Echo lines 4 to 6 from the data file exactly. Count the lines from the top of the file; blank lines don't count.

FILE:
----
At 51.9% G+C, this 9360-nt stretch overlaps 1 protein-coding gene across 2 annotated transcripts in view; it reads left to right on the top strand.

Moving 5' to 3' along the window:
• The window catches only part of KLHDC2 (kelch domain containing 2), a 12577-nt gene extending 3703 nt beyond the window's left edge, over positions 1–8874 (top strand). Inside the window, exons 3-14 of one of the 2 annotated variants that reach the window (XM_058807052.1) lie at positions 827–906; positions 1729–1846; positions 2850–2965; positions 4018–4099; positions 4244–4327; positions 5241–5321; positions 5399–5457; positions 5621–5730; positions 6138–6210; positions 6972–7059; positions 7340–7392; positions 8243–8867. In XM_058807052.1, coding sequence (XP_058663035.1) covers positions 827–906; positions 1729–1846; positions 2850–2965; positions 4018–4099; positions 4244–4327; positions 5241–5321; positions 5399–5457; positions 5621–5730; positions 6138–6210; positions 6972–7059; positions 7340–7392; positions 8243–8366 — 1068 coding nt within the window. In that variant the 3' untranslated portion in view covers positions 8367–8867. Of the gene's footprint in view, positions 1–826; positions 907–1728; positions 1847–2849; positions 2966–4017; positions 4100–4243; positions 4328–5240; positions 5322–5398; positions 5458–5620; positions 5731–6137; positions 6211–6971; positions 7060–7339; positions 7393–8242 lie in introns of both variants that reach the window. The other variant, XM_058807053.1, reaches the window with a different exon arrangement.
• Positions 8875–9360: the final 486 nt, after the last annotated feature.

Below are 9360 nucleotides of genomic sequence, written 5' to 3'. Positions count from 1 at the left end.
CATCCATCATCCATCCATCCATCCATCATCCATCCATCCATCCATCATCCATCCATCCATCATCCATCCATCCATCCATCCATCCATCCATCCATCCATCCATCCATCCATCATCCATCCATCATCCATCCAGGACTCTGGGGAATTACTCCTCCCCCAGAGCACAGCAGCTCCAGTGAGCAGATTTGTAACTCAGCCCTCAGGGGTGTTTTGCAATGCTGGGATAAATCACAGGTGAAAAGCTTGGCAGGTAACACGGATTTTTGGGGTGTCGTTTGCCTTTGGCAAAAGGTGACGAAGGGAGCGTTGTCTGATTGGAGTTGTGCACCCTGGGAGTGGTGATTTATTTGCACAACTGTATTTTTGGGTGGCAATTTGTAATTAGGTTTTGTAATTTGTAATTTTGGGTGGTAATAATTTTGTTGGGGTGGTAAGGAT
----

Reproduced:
• Positions 8875–9360: the final 486 nt, after the last annotated feature.

Below are 9360 nucleotides of genomic sequence, written 5' to 3'. Positions count from 1 at the left end.
CATCCATCATCCATCCATCCATCCATCATCCATCCATCCATCCATCATCCATCCATCCATCATCCATCCATCCATCCATCCATCCATCCATCCATCCATCCATCCATCCATCATCCATCCATCATCCATCCAGGACTCTGGGGAATTACTCCTCCCCCAGAGCACAGCAGCTCCAGTGAGCAGATTTGTAACTCAGCCCTCAGGGGTGTTTTGCAATGCTGGGATAAATCACAGGTGAAAAGCTTGGCAGGTAACACGGATTTTTGGGGTGTCGTTTGCCTTTGGCAAAAGGTGACGAAGGGAGCGTTGTCTGATTGGAGTTGTGCACCCTGGGAGTGGTGATTTATTTGCACAACTGTATTTTTGGGTGGCAATTTGTAATTAGGTTTTGTAATTTGTAATTTTGGGTGGTAATAATTTTGTTGGGGTGGTAAGGAT